CCLT and the Conservation Easement Tax Credit PDF  | Print |  E-mail

Colorado Coalition of Land Trusts and the Conservation Easement Tax Credit


No organization in Colorado has been as closely connected to the creation, support, and defense of the conservation easement tax credit as the Colorado Coalition of Land Trusts. Below is a brief summary of the legislation that CCLT has written, advocated on behalf of, or helped shepherd through the legislative process. It is important to note that CCLT’s advocacy on behalf of the tax credit extends far beyond the legislature and includes relationships with the Department of Revenue, the Department of Regulatory Agencies, the Attorney General, and the Governor’s Office. Ensuring that these stakeholders are also supportive of the tax credit has always been at the forefront of our strategy.


  • H.B. 99-1155 created the conservation easement tax credit and established the limit at $100,000 per donation. CCLT’s advisors, board members, and staff worked with a bipartisan and broad coalition to pass this legislation. It has since been emulated by numerous states across the country as an incredibly efficient and effective way to conserve land.


  • H.B. 00-1348 allowed for the transfer of the credit. The conservation community quickly realized that the tax credit would not be as effective of a tool without this important change allowing easement donors to transfer their credits to other taxpayers.


  • H.B. 01-1090 increased the individual credit limit to $260,000. Effective January 1, 2003, this legislation was a response to concerns that the $100,000 amount was not leading to the large parcel-scale conservation intended by the community and state when creating the tax credit.


  • H.B. 05-1244 changed the filing deadline to the tax due date of the following year. Under H.B. 99-1155, the deadline had been December 31st.


  • H.B. 06-1354 saw a further increase in the individual tax credit limit to $375,000. Much like H.B. 01-1090, this legislation was an attempt to ensure that as much land as possible was being conserved. It also changed the formula for calculating the credit to a straight 50% of the donated value capped at $375,000.


  • H.B. 07-1361 was the first of two important reform bills and focused on increasing the reporting standards for easement holders and donors. This legislation created various forms that allowed the state to have more confidence in the information available about the tax credit.


  • H.B. 08-1353 was the second of the reform bills and easily the most important legislation since the creation of the tax credit in 1999. In short, 1353 was another bipartisan response to a need: however, unlike 1999 where the need was for a conservation incentive, this need was for an increase in the accountability and transparency of that incentive. This bill created a Conservation Easement Oversight Commission, a certification process for easement holders, and a system whereby all conservation easement appraisals are to be submitted to the Division of Real Estate. This bill has been an unqualified success in restoring confidence in the tax credit by state regulators, legislators, and the tax credit market.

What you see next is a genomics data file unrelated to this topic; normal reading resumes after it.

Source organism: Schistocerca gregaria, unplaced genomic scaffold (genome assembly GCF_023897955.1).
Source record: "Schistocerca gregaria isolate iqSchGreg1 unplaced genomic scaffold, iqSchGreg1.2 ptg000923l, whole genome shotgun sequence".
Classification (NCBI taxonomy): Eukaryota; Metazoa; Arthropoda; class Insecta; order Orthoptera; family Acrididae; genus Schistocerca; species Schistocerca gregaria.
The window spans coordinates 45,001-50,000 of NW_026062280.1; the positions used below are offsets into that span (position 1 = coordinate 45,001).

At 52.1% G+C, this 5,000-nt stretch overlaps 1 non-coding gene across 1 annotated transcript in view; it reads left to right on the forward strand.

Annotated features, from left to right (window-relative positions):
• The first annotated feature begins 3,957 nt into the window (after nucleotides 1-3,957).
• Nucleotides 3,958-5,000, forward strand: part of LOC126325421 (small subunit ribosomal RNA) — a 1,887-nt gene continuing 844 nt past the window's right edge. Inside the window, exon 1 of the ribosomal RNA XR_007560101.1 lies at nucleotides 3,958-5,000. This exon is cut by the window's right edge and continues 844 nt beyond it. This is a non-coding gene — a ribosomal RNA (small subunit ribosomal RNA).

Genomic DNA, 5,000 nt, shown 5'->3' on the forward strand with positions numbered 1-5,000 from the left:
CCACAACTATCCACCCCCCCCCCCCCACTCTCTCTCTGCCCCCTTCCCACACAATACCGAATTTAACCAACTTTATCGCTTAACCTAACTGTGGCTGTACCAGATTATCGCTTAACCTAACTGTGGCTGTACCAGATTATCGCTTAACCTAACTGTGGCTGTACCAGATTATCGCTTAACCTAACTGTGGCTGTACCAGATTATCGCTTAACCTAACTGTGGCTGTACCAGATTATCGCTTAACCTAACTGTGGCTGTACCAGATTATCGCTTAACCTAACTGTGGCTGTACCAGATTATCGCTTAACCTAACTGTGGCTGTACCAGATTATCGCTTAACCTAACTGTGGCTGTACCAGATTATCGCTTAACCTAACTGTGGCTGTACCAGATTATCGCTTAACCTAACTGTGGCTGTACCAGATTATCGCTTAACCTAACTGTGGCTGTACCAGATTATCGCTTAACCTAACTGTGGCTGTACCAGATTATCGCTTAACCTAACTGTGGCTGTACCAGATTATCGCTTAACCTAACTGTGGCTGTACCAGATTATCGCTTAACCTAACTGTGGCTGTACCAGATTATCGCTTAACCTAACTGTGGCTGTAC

• H.B. 10-1197 was a response to an attempt to lower the tax credit limit back down to $100,000. In light of serious budget pressures, legislators sought to return to the 1999 limits – an option that CCLT found completely untenable. We worked diligently to ensure that the tax credit remained at $375,000 and, additionally, that nearly $80,000,000 over three years was guaranteed by the state for conservation easement tax credits.


  • H.B. 11-1300 was the result of various state interests working together to attempt to streamline the process by which disallowed tax credits could be resolved administratively or judicially. CCLT was a part of the drafting process to ensure that the interests of future easement donors, our member organizations, and the state of conservation in Colorado in general were protected.

National Policy PDF  | Print |  E-mail
National Policy

Washington may seem far away, but the impacts of decisions inside the beltway can have very immediate impacts on land conservation in Colorado. The Colorado Coalition of Land Trusts works to ensure that federal decisions promote high-quality land preservation in our state.

Colorado Policy PDF  | Print |  E-mail
Colorado Policy

With a stroke of the pen or a bang of the gavel, policy changes in Denver can impact land preservation efforts across the state. When the Colorado Coalition of Land Trusts serves as the voice of the land conservation community as those policies are shaped we all benefit.